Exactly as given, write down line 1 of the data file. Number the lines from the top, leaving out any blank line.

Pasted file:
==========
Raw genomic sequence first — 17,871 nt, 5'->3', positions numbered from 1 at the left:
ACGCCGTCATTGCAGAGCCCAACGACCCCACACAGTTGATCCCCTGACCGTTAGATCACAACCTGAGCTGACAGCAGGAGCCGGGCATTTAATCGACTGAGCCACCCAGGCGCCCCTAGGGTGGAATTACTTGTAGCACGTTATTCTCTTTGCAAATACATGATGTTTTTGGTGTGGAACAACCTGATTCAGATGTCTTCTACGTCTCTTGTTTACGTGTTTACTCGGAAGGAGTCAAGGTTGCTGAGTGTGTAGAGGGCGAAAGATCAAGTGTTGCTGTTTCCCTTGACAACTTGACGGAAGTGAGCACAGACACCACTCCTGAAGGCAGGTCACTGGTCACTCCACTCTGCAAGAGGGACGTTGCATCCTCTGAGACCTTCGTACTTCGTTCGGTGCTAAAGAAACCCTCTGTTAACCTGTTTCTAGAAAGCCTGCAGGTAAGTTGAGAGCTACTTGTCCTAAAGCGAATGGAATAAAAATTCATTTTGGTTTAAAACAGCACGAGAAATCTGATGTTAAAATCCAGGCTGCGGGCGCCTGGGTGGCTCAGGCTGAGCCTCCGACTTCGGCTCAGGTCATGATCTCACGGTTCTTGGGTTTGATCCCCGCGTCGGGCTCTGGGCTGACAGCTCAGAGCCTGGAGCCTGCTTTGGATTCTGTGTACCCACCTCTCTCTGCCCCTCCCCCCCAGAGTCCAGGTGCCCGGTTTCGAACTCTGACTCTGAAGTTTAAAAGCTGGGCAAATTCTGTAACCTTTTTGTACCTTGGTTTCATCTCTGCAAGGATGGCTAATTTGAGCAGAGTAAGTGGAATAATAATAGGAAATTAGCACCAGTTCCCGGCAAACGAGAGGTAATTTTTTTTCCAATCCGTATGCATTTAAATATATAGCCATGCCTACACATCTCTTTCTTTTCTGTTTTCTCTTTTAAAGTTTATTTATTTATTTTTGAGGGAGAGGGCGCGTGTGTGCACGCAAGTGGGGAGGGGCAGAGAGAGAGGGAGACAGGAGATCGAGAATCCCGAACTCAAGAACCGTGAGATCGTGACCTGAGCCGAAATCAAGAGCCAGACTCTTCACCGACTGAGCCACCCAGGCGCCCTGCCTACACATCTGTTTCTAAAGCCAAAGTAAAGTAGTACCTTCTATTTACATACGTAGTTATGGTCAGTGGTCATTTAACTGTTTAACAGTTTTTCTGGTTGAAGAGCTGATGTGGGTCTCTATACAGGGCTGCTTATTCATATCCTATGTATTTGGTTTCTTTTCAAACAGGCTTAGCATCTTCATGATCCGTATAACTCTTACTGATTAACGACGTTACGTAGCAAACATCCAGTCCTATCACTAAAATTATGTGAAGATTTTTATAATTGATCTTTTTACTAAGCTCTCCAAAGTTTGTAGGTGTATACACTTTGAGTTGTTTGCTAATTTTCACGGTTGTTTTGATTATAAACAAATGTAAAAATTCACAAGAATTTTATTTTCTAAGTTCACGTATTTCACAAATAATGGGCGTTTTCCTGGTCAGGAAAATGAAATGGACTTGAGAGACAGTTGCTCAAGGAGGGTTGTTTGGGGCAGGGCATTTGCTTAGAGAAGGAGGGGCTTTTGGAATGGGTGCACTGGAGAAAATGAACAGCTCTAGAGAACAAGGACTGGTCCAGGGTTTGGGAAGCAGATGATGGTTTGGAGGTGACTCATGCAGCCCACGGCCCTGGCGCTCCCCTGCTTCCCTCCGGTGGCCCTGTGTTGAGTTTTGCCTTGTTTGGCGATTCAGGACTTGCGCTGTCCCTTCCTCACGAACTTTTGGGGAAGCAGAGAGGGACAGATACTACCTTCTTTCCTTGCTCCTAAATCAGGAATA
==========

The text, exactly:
Raw genomic sequence first — 17,871 nt, 5'->3', positions numbered from 1 at the left: